After the death of her then-adolescent son Ari, Iris Nesher created the video Out of Time: in one photograph, against the backdrop of the Barbara Kruger work that provocatively asks “Who owns what?”, Ari is napping, under the soporific effects of museum fatigue, at the Tate Modern in London. The image of Ari reverberates with a photo portrait of the artist shot by her husband Avi after Ari’s death, against the background of the words of Shakespeare’s Hamlet, “Time is out of joint,” imprinted on the steps of the monumental staircase in front of the Galleria Nazionale d’Arte Moderna e Contemporanea in Rome. Along with the Tate Modern portrait, other images in the video Out of Time convey the cartography of a family ritual that began when Ari was five years old, first at the Israel Museum in Jerusalem, then at the Hermitage in St. Petersburg, the Guggenheim in Venice, the Macba in Barcelona, the church of Santa Maria dell’Anima in Rome, the Milan Triennale, and the church of Santa Maria Maggiore in Bergamo.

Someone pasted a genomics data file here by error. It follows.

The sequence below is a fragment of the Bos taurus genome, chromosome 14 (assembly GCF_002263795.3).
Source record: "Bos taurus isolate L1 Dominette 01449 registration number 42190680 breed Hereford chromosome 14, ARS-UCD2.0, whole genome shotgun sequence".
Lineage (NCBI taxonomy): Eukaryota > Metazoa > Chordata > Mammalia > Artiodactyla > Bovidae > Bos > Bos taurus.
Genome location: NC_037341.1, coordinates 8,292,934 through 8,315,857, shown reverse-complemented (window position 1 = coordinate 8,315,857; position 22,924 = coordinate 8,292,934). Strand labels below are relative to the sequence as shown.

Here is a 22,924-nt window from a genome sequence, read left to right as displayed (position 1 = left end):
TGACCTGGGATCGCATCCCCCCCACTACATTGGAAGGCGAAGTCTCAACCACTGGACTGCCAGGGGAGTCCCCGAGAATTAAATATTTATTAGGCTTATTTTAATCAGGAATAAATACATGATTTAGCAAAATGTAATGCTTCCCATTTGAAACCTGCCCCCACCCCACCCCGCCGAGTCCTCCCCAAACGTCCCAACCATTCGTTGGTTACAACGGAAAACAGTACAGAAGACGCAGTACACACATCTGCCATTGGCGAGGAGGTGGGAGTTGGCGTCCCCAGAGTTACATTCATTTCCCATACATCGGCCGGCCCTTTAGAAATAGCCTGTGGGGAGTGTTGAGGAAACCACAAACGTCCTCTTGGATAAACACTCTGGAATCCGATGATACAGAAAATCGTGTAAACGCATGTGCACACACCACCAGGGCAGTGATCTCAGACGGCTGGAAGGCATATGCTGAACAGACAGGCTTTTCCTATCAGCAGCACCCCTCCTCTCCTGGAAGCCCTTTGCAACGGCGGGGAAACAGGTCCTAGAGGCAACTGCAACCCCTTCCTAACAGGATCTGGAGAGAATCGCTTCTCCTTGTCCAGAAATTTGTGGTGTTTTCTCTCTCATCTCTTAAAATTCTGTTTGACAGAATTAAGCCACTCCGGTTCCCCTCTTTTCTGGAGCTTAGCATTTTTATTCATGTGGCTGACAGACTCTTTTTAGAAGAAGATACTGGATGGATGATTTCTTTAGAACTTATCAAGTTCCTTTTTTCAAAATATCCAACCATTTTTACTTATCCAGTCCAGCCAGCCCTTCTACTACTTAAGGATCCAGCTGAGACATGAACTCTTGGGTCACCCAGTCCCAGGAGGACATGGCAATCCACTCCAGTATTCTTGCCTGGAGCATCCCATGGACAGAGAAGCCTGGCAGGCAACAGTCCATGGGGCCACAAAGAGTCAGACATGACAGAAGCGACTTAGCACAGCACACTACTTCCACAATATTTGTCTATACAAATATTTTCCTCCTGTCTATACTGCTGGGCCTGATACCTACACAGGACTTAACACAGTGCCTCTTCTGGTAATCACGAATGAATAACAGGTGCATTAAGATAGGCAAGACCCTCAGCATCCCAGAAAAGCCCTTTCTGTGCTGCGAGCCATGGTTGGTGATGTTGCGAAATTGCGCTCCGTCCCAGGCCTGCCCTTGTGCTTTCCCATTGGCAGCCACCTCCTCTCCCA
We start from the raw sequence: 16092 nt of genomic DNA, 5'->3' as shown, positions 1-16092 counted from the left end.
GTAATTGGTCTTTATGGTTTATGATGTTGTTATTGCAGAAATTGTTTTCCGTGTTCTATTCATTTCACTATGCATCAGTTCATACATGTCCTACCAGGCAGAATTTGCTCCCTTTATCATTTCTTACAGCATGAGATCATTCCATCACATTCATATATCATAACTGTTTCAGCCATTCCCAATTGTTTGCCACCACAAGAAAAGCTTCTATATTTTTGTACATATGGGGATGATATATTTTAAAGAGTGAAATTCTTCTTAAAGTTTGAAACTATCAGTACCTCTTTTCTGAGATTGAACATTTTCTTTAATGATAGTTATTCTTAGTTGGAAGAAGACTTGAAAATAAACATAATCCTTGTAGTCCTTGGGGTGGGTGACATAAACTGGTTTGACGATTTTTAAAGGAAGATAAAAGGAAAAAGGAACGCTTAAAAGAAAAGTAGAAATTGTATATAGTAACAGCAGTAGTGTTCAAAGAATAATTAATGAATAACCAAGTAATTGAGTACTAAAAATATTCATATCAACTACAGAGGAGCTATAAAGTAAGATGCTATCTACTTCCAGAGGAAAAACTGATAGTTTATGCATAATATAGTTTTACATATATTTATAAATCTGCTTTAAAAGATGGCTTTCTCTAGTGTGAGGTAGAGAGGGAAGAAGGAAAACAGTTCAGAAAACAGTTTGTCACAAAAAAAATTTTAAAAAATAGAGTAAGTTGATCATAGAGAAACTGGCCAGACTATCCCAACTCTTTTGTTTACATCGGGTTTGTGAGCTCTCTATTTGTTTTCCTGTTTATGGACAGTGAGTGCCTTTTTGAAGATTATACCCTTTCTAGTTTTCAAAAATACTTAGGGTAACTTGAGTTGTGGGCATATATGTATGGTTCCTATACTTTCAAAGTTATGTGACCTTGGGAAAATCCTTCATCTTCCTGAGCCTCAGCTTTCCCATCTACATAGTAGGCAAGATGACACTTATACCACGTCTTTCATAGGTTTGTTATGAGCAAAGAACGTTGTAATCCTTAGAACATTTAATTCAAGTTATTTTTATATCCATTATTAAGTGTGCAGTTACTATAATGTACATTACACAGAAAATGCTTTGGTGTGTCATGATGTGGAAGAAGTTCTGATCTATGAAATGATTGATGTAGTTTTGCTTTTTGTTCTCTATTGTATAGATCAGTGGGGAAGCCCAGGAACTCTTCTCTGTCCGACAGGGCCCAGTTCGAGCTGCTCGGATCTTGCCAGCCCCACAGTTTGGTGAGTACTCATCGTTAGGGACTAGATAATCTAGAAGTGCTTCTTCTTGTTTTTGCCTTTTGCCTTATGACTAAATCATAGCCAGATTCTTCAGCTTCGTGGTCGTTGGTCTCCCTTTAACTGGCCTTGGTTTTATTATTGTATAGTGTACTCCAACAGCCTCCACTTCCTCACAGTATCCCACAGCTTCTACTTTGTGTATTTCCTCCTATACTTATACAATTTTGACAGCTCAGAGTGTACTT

The sacred connotation thus lent to the museum raises a question: what legein does this public space express today? Here, the video Out of Time - from the artist’s solo show Out of Time/Portrait of Time I at the Herzilya Museum, curated by Aya Lurie - comes into contact with the women of Materia, stimulating a reflection on the role of art, the museum and public space. In the global cultural codes of which public and private contemporary art institutions are the bearers, sensibility towards the social dimension of existence takes on a universal dimension. These institutions’ capacity to generate conversation contributes to a process of monitoring collective endeavors, as they take on the responsibility of conserving fragments of existence and of educating us about social activity, solidarity, humanity, sensitivity and listening. A generative social process.